The journal where I've published the most now is the IEEE Transactions on Information Theory. (Probably because when I write any journal article in information theory, I send it there, while my other work is more scattered.) So I hope it's clear that, as a journal, I hold it in high regard. That being said, they have some strange policies that I just don't understand. (If you're not familiar with the journal and want to check what I'm saying, their submission guidelines are here.)
First and foremost, they have a distinction between "regular papers" and "correspondence". As they briefly make unclear, "a correspondence item will have one point to make briefly and without adornment, whereas a regular paper will be a more well-rounded treatment of a problem area." In the old days, as far as I can tell, this distinction didn't matter much, and roughly the distinction boiled down to length -- for me, long papers were regular papers, shorter papers were correspondence. Perhaps in the IT community there was more prestige for a regular paper, but I've never been aware of it -- at least in my mind citation count would give a better idea of a paper's importance than its nominal type -- and never cared.
This strangeness didn't become important until recently, when to deal with the apparent problem that the Transactions was becoming too big and thereby using too much paper [yes, I know this shouldn't be a problem, but they still send out lots of paper copies], they limited correspondence items to 5 journal pages.
This, to me, is just strange. First, I dislike the idea of page limits in general for journals. The journal is supposed to be the "permanent record" of a scientific result. If it takes 50 pages to present the result, then that's what it takes. A journal certainly has a right (indeed, perhaps a duty) to have authors properly edit a work so that there's not a gross amount of wasted verbiage, but to set a priori page limits, in my mind, goes against the purported purpose of journal publication.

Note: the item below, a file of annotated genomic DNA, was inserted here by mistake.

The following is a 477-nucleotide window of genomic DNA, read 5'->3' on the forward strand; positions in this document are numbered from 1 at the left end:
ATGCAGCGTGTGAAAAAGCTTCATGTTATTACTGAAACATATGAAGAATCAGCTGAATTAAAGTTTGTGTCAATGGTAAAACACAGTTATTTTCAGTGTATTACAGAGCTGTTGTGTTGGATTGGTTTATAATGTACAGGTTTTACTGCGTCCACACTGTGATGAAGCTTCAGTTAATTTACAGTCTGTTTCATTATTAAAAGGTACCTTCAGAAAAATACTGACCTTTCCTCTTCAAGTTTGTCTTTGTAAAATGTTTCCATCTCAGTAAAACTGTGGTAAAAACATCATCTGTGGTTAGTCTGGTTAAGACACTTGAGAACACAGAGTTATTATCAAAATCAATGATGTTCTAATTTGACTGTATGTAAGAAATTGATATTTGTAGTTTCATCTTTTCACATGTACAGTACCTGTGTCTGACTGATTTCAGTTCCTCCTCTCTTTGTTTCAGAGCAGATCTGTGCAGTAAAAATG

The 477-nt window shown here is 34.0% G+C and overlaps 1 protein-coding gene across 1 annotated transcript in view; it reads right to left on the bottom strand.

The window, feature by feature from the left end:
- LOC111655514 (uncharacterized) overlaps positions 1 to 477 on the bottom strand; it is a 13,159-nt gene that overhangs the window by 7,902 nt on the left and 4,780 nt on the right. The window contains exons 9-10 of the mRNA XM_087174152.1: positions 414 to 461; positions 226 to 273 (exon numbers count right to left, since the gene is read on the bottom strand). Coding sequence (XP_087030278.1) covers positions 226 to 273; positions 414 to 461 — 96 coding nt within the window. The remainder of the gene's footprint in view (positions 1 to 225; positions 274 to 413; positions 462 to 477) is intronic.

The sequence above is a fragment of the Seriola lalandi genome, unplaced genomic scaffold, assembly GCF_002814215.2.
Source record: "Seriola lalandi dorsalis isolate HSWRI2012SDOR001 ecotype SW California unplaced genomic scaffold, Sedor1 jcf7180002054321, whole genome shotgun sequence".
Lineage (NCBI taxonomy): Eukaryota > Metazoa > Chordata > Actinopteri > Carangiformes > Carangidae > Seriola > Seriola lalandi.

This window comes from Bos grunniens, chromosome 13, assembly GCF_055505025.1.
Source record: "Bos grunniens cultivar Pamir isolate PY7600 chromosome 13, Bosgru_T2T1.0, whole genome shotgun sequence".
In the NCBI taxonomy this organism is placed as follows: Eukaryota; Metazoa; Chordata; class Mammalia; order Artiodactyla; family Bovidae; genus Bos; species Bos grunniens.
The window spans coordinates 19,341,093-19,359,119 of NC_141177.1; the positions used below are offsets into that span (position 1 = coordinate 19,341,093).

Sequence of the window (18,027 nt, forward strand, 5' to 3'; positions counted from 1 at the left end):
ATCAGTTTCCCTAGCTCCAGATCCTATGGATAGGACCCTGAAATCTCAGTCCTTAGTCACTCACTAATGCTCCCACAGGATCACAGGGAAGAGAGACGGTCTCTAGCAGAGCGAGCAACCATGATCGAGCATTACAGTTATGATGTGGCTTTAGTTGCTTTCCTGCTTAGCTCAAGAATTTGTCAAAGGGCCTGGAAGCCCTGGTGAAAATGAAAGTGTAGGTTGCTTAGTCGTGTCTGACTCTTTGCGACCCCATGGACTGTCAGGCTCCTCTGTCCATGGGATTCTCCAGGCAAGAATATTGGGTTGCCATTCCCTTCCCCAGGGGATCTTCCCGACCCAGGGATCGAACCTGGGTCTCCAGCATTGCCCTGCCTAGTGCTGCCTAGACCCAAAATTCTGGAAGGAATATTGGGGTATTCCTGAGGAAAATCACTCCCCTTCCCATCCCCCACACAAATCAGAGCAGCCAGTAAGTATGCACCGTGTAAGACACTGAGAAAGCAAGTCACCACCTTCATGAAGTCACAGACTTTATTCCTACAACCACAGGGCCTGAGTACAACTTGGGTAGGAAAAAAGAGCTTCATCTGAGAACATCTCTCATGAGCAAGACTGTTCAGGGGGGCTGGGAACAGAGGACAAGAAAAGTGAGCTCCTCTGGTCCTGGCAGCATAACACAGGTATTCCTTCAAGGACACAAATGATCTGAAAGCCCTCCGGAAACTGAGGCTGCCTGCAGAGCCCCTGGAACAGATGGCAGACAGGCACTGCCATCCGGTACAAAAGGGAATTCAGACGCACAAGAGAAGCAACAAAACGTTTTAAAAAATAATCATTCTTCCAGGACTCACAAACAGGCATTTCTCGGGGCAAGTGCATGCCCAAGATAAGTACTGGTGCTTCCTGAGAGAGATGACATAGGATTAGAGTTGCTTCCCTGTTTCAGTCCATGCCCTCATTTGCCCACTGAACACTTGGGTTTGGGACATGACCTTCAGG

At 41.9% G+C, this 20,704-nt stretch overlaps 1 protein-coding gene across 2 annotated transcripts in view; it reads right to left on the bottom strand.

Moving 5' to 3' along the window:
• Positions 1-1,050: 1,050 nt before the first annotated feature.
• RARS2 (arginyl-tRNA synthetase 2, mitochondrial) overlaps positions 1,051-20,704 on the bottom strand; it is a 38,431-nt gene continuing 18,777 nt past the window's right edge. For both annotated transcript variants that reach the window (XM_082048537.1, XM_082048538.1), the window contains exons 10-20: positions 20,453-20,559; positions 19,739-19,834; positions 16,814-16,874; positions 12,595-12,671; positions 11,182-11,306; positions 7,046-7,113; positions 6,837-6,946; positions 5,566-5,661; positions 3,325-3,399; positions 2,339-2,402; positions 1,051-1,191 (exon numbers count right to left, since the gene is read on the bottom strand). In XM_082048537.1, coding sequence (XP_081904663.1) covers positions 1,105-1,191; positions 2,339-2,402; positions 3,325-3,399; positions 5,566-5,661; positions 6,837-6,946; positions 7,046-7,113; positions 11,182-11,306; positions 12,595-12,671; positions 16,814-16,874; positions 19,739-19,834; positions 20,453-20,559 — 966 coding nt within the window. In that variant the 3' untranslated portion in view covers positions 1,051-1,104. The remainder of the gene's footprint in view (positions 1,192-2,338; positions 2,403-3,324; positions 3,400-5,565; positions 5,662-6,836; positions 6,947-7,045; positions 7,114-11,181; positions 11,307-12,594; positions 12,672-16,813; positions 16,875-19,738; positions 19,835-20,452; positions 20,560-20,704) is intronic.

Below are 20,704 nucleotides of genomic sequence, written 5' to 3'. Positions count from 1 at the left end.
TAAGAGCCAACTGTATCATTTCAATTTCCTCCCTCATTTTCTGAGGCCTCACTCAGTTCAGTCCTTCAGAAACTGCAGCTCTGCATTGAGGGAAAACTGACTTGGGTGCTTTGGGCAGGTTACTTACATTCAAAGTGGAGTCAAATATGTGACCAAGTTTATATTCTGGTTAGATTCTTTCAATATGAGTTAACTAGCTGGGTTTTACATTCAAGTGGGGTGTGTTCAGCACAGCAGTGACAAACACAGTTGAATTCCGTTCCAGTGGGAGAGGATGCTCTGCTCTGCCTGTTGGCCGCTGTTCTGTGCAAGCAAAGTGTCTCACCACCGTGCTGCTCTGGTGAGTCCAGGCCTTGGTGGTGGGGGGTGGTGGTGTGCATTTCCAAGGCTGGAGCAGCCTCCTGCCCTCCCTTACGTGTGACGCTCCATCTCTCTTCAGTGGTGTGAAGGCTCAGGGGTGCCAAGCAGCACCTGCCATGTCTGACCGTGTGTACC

Second, I don't see how this page limit jibes with this (already strange) regular paper/correspondence distinction. Sometimes, presenting a single point briefly takes more than 5 pages. (Arguably, it often takes this long, if one wants to do a suitable job presenting previous work, or substantial mathematical setup must be done.)
As an example, I submitted a paper to ToIT. I thought it was clearly a correspondence, according to their definition, since it really covered a single thematic issue. Given the policy, I wasted at least a day cutting things from my version to make it a (just over) 5 page submission version. (I had tables and a picture -- it really was a hard exercise to cut that last page.)
The reviews came back, and most of the complaints were questions of the form, "Why don't you talk about Z?", where in fact my discussion of Z was something I took out to get things down to 5 pages. (Duh.) The editor asked the editor-in-chief -- no exceptions to the 5 page rule.
So the editor, smartly, decided that I had a 6-page regular paper. While I appreciated the solution, the whole thing just highlighted the silliness of the policy, and perhaps the strangeness in distinguishing "regular papers" and "correspondence" in the first place.
Another policy I object to is their decision not to publish already-published conference articles unless there is "substantially new" material. (This is not spelled out, but I have been told the rough figure is "30% of the article must be new", whatever that means.) Again, in my mind, this goes against the purported purpose of a journal as the final record of a research result. Conference papers are, in my mind, dramatically more likely to be wrong, and at the very least have generally had little feedback in the reviewing process. A journal is supposed to provide more in terms of reviewing; if a conference paper and journal paper ended up identical, I'd have no problem with it -- and I'd congratulate the author on writing such a solid conference version (assuming I didn't question the reviewing practices of the journal).
I can understand this policy in the context of copyright. An IEEE journal can't (re-)publish something another organization has the copyright to, and an author should understand this. But when the paper was in an IEEE conference -- what's the problem?
These two policies interact in a very strange way in the context of the IEEE International Symposium on Information Theory (ISIT) -- the big IT conference. ISIT papers are -- get this -- 5 pages. One might naturally hope that ISIT papers could be turned right over into Transactions correspondences -- and get the benefit of more complete reviewing and editing for that "final version". But not, it seems, under the current policy that the journal version must have something "new" over the conference version. But I can't add anything new to my 5 page conference version without going over that arbitrary 5 page correspondence limit. Am I the only one that sees something wrong with that picture? (And yes, I have ISIT papers that I won't bother submitting to ToIT, because they're really correspondences that should/would be 6-7 pages once I add that 30% new stuff in.) If they're going to not publish things from conferences, even IEEE conferences, then having a 5 page ISIT limit and a 5 page correspondence limit is, in my mind, just strange.